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How to keep up with practice technology

How to keep up with practice technology

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By Stewart Bell ·
January 05 2023

How to keep up with practice technology

Op-ed Back when I was a schoolboy, I landed back in England with my Aussie accent still as fresh as a Hobart morning; I had an English teacher with a flourish for a certain type of literature.

Amongst readings of Betjeman and Hardy, he decided we’d have a crack at Taylor Coleridge’s The Rime of the Ancient Mariner — all 625 lines of it.

Now, three decades and a bit later, all I can remember is one line… “Water, water everywhere but not a drop to drink…” I’m reasonably confident Coleridge didn’t mean it to apply to practice technology in 2022, but it fits, nonetheless.

In my 2015 book Finnovation, I briefly questioned why — despite all the real-world operational inefficiencies faced by practices — there were so few tech-minded types doing their Silicon Valley best to solve them. What a difference seven years makes.

Today, the number of tech options offering solutions to practices to (try and) solve all manner of issues from document production to data management, client engagement to workflow tracking and more could make an infographic look like a roadmap of London.

Yet, still the question is whether it’s getting easier to make tech work for your practice, or harder. When I started my journey as an independent business coach/consultant, I was only too happy to share all manner of tech solutions from far and wide. I was like some spice trader pulling into town with unknown insights from climes unknown, and it earned me the opportunity to speak at a number of events.

Now, I find myself holding back when asked to talk about the best or latest apps, widgets, extensions and tools, concerned that sharing all that is available can do more harm than good. It’s easier than ever to spend time you don’t have looking deeply at technologies that don’t solve the problems you need solved.


That’s not to say there aren’t some incredible solutions out there — the standard is improving (though never quite as fast as we’d all like) — but the issue is one of fit for purpose. Your purpose.

You could buy me the most amazing pair of ballet slips money can buy, but if I need something to play rugby in, it’s not going to help.

So, how do you as a practice owner keep up with technology and make sure you don’t fall into the trap of buying a solution that isn’t what you need?

Here’s four key questions I ask clients whenever the topic of keeping up with tech applies.

1. What exactly is the itch? One of my favourite bumper stickers ever simply reads, “DON’T BELIEVE EVERYTHING YOU THINK.” I can fall in love with a good idea like a teenager at a school disco. This phrase reminds me to allow the first blast of “WOW! This is AMAZING!” to settle before asking whether this is addressing a real need in my business. Would I have gone looking for this if it hadn’t found me first? It may be lovely to have a tool that produces the perfect Statement of Advice in seconds, but it you’re only writing one or two a month, is it really a game-changer? Having a tool to use with clients in my initial meetings might send my inner nerd into gurgles of joy, but is the lack of tool really my issue there (or is it something more analogue)?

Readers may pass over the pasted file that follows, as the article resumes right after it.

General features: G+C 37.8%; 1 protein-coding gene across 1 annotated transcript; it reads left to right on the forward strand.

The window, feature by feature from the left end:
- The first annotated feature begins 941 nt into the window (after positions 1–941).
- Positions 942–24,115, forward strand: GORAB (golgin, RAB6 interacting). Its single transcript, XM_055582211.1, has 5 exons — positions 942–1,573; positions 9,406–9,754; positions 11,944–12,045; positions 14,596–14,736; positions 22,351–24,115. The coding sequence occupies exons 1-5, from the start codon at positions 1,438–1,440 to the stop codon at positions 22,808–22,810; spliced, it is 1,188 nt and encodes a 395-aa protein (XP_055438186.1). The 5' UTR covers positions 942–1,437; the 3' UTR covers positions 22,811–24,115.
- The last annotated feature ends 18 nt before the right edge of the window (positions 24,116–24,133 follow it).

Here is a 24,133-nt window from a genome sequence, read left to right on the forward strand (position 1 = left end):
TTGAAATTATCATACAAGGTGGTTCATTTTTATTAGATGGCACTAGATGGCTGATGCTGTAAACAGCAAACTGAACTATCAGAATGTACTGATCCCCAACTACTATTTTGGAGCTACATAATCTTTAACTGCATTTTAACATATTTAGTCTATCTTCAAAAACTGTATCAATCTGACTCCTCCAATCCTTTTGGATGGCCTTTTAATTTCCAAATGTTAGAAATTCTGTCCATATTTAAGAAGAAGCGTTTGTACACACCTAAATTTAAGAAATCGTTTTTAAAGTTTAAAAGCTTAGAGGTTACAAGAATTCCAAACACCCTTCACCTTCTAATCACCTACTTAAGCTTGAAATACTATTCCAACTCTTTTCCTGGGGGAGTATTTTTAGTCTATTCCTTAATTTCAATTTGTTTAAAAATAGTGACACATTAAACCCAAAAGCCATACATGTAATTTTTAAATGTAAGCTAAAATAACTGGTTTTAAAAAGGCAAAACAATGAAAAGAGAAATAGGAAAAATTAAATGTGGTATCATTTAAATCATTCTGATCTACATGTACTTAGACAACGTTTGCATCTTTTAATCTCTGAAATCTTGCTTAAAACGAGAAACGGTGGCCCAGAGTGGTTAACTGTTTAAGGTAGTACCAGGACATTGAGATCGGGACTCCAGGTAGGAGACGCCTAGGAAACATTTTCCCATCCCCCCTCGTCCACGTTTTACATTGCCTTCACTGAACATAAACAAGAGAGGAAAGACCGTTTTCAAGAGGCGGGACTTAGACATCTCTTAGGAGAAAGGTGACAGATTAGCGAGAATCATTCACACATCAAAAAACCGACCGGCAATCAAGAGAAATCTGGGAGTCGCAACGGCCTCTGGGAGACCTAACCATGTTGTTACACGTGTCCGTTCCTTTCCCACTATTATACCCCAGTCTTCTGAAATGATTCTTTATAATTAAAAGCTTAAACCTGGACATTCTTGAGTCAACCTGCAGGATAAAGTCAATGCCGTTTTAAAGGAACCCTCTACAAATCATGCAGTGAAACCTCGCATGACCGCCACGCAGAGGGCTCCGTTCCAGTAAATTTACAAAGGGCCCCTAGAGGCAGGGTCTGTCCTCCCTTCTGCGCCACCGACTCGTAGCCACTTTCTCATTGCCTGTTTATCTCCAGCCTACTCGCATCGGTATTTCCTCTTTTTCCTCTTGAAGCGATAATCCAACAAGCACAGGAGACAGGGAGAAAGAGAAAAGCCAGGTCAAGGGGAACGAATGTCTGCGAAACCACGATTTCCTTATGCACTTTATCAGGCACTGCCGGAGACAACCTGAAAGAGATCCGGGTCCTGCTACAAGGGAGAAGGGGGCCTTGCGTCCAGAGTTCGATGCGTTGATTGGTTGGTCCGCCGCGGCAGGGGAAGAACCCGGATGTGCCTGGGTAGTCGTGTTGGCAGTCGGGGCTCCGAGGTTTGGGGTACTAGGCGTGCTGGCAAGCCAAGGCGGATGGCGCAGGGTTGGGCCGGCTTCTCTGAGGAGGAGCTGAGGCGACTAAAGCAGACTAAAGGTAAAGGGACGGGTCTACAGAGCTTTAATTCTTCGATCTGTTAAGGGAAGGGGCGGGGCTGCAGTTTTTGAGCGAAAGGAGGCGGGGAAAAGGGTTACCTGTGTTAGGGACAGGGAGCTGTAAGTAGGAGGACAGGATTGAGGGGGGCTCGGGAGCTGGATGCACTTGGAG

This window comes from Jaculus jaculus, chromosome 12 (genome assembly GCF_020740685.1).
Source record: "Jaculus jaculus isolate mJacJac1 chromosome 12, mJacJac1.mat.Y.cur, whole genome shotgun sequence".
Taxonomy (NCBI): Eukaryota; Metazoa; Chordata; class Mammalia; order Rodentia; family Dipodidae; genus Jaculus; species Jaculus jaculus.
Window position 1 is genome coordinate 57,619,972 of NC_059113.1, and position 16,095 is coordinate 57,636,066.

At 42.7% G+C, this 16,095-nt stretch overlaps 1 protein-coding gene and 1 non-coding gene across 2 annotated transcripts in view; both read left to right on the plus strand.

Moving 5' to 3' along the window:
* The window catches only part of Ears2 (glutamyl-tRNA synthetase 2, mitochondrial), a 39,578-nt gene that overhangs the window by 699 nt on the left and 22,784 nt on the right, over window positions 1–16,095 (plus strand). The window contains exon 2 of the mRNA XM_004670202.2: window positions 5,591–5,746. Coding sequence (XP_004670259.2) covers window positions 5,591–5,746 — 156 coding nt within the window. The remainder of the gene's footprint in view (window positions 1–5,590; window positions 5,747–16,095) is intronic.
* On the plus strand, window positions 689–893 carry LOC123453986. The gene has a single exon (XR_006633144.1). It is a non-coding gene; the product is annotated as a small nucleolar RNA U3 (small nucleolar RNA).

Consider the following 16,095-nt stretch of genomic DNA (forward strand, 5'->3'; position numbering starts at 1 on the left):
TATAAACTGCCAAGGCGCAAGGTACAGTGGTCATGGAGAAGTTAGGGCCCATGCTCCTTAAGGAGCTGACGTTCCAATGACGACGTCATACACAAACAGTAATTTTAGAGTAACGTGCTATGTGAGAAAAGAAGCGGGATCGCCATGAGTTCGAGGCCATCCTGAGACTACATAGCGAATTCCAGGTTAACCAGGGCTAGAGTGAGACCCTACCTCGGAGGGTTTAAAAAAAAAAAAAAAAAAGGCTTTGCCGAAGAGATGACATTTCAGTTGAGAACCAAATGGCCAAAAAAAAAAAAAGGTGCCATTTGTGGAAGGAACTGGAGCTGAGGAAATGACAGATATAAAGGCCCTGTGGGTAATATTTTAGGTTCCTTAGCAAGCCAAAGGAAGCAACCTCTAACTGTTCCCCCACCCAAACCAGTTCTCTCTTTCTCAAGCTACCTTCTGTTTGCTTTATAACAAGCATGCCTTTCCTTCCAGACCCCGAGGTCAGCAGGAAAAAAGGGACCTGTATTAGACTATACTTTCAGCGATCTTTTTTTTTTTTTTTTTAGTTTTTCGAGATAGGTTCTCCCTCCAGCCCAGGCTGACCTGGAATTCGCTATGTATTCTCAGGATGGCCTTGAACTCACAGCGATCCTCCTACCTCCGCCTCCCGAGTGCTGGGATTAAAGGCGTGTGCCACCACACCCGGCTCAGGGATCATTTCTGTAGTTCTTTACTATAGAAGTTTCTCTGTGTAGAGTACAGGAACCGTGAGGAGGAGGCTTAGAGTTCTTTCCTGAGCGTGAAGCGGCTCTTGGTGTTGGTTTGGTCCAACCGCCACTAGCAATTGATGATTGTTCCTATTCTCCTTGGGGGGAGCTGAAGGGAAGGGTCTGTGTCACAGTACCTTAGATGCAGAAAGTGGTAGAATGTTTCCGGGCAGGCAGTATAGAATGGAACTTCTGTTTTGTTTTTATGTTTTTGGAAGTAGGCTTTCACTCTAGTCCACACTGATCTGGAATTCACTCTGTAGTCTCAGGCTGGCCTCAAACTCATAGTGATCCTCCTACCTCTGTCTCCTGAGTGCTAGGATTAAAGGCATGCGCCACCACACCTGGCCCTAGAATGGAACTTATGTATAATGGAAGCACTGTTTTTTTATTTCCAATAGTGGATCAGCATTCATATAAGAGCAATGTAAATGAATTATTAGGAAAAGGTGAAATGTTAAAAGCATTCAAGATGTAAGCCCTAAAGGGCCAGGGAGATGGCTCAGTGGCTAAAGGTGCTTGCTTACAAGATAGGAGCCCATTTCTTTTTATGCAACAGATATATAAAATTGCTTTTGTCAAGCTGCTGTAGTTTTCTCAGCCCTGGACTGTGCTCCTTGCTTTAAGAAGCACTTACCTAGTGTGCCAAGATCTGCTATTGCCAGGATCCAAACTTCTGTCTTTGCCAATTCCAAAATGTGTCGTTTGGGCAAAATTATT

2. How will it make things better, easier or faster? A friend of mine in M&A once closed a big acquisition deal for his firm, only for it to come to light once complete that they’d bought a lemon. The punishment? He was appointed the Chief Operating Offer and tasked with unlocking the synergies that the purchase price had promised. Similarly, that technology you’re considering implementing in your business is going to need you (and your team) to work out how to use it and make it work with your current set-up. If you can’t pinpoint clearly how this is going to measurably improve things before you dive in, it may be time to pause and think.

3. What else have you considered? The only thing better than a great piece of technology is the better one that comes along shortly afterwards. It’s an unfortunate fact that just when you’ve finally finished bedding down your shiny new thing, it’s inevitable another even shinier thing will show up boasting the functionality you didn’t even know you wanted. This is where undertaking a weighted analysis of all the options can help take some of the “five-year-old-on-Christmas-morning” out of the decision-making process, and add in some objective analysis in its place. If you don’t know what the other options are, ask someone who may have a wider view of lay of the land than you (your PDM, BDM or me, for example).

4. Is it a must-have? We’re all in a hurry to get where we’re going. We want things to work a certain way now, not then. It’s a core attribute of a business owner. In truth though, the faster we try and get there, the more likely it is we create loose threads that will need to be fixed before they get out of control. Parking that amazing new tech solution on ice for a few months usually results in the realisation that either the need was a passing phase, or alternatively, an even clearer rationale as to why it is needed and how to make it work.

Stewart Bell, business coach and founder Audere Coaching and Consulting

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